In 2009, reports were that Asians spent an estimated $18 billion a year to appear pale. Today, this Billion dollar business is … in my opinion taking advantage of women of all races, their personal insecurities in an industry that has created among other things bobbleheads, eating disorders, height/weight anxiety,  liquid diets, long hair syndrome and many more creative ways that make folks unsuredoubtfulhesitantself-conscious, making them reactive not proactive. Apparently, otherwise reasonably smart folks believe lighter brighter and whiter is more likely to increase your status as well. I will say it again, it is sad and very disturbing

I have to ask why after reading that in the year 2013 well-known entertainers are using Skin Whitening products to cross over for more acceptance or work.  It would be easy to say … FYI, you’re still who you were before bleaching your skin but the practice begs the question … are you getting more work, more hits on your site and more folks are hitting on you … what?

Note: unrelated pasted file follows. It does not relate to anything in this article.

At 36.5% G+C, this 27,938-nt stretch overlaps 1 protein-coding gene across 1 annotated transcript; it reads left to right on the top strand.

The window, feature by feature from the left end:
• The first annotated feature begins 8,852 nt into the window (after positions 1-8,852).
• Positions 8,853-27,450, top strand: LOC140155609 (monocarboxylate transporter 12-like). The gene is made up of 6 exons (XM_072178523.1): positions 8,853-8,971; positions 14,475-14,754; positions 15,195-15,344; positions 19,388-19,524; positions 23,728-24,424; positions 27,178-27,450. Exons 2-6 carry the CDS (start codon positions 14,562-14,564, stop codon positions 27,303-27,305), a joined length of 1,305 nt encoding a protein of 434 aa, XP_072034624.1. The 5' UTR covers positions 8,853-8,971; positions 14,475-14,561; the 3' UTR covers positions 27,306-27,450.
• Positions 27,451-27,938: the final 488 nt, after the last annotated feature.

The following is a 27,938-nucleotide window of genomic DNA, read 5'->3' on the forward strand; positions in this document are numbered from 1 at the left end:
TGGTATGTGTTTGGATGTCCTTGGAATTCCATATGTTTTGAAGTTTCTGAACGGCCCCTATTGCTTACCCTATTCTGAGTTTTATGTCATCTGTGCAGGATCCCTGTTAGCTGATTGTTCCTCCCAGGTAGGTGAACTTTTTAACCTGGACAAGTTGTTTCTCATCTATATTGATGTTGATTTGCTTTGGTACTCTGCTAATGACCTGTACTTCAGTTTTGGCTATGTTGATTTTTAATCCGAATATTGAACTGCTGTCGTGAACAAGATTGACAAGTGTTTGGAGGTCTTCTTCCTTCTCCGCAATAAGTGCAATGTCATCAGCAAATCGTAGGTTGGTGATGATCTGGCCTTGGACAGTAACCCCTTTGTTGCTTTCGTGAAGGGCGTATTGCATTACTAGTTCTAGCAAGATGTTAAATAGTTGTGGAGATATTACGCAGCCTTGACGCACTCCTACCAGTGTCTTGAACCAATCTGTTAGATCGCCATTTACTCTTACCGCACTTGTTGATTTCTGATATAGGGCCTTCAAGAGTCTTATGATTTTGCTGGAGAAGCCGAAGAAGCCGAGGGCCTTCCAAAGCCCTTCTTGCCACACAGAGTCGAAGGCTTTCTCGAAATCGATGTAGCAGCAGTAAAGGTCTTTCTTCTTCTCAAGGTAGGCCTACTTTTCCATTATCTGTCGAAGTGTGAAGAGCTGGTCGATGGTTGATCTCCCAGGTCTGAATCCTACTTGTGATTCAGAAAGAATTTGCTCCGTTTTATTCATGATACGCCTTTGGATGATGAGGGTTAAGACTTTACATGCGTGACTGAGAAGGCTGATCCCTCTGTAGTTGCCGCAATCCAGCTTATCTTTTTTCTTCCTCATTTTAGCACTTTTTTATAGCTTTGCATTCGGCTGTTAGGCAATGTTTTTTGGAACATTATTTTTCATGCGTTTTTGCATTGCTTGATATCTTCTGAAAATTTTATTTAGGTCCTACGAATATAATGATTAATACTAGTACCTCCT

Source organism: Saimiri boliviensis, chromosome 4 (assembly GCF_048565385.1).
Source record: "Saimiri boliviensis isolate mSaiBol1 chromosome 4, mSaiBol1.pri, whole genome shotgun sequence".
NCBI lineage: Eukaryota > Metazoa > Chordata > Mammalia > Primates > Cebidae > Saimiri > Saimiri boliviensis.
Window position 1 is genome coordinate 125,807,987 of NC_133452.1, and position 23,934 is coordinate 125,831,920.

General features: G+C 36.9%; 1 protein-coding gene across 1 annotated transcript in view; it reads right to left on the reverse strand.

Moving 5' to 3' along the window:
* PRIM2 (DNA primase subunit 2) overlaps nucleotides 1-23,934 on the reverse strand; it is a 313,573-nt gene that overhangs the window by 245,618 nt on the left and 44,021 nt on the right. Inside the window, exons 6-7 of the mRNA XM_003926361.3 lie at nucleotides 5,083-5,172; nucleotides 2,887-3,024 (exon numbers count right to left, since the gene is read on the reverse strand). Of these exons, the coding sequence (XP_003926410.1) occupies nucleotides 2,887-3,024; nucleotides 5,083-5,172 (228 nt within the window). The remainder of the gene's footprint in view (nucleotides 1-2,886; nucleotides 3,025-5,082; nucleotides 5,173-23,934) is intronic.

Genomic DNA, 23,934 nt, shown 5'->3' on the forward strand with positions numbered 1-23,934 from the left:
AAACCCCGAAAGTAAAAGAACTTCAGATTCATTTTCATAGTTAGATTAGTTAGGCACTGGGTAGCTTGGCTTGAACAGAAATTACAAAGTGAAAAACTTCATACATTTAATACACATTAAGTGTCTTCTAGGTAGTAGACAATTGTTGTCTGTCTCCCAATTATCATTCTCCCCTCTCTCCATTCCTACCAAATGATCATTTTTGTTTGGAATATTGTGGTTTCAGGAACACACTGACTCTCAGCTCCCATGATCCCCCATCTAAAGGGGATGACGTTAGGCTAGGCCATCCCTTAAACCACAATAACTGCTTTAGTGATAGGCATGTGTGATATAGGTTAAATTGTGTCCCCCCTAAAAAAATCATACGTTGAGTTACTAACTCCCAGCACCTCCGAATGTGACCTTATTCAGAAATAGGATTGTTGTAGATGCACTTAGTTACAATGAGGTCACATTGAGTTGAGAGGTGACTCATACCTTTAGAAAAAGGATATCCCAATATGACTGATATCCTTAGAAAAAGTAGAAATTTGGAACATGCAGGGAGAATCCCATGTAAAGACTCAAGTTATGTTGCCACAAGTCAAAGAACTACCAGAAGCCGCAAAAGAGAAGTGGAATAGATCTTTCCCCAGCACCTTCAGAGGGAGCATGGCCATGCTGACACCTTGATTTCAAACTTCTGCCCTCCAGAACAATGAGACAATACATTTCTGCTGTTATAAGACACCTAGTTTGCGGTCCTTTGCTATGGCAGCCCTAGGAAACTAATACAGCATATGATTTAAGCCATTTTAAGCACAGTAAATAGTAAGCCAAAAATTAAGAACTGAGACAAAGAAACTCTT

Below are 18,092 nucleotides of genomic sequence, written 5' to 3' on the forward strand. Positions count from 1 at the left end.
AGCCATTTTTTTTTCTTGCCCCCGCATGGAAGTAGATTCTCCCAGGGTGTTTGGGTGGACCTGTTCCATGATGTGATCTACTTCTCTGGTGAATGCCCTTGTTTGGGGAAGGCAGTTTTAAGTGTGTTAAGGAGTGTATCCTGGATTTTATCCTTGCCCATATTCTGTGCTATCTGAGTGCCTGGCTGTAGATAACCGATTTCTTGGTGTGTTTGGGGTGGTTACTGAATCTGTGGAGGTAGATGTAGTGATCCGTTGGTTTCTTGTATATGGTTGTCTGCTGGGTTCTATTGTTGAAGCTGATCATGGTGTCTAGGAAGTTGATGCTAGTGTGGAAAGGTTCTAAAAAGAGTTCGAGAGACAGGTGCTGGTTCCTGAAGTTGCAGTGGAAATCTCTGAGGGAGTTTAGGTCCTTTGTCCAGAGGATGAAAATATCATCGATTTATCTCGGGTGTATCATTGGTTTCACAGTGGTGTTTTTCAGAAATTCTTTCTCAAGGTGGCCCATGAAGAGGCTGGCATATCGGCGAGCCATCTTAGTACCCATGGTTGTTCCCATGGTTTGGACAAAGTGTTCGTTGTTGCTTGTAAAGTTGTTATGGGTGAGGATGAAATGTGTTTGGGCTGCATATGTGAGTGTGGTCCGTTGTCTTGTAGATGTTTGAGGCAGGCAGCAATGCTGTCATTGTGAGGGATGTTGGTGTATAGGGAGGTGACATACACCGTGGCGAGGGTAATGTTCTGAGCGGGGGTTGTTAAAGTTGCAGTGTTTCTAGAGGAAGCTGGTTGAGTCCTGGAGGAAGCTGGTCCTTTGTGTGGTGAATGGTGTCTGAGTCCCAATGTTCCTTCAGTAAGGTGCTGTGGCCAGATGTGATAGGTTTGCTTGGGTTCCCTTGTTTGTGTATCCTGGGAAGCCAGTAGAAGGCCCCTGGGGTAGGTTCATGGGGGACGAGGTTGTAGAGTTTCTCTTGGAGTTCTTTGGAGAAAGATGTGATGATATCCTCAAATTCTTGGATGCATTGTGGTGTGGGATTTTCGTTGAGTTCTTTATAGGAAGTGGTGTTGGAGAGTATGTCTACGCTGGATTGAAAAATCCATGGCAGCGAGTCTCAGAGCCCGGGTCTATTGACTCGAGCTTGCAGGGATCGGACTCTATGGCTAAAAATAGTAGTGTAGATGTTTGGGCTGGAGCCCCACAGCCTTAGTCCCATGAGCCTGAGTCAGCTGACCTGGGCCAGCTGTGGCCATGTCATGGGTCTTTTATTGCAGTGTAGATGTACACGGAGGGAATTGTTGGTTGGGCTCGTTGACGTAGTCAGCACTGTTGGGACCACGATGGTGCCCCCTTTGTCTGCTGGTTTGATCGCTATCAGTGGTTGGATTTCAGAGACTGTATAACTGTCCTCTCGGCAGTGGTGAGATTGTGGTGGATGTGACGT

because …

No matter how light you go your personality is only as good as your authenticity …

~ Nativegrl77

Injectable Skin Lightening Products: What You Should Know – repost


 

So, it’s June of 2020, are you using skin lightener brightener whitener still ? oh, is it still avail because year after year …skip a few this stuff gets recalled … wonder why?

In September 2014, U.S. Marshals seized a variety of unapproved, improperly labeled and potentially harmful injectable drugs being marketed as skin whitening products, including the Relumins Advanced Glutathione kits and Tatiomax Glutathione Collagen Whitening kits shown above.

09/02/2015 01:00 PM EDT

Injectable skin lightening products are unapproved, untested drugs that could potentially cause harm, FDA warns. FDA has not approved any injectable drugs for skin whitening or lightening.

“These products pose a potentially significant safety risk to consumers. You’re essentially injecting an unknown substance into your body—you don’t know what it contains or how it was made,” says In Kim, a pharmacist at FDA.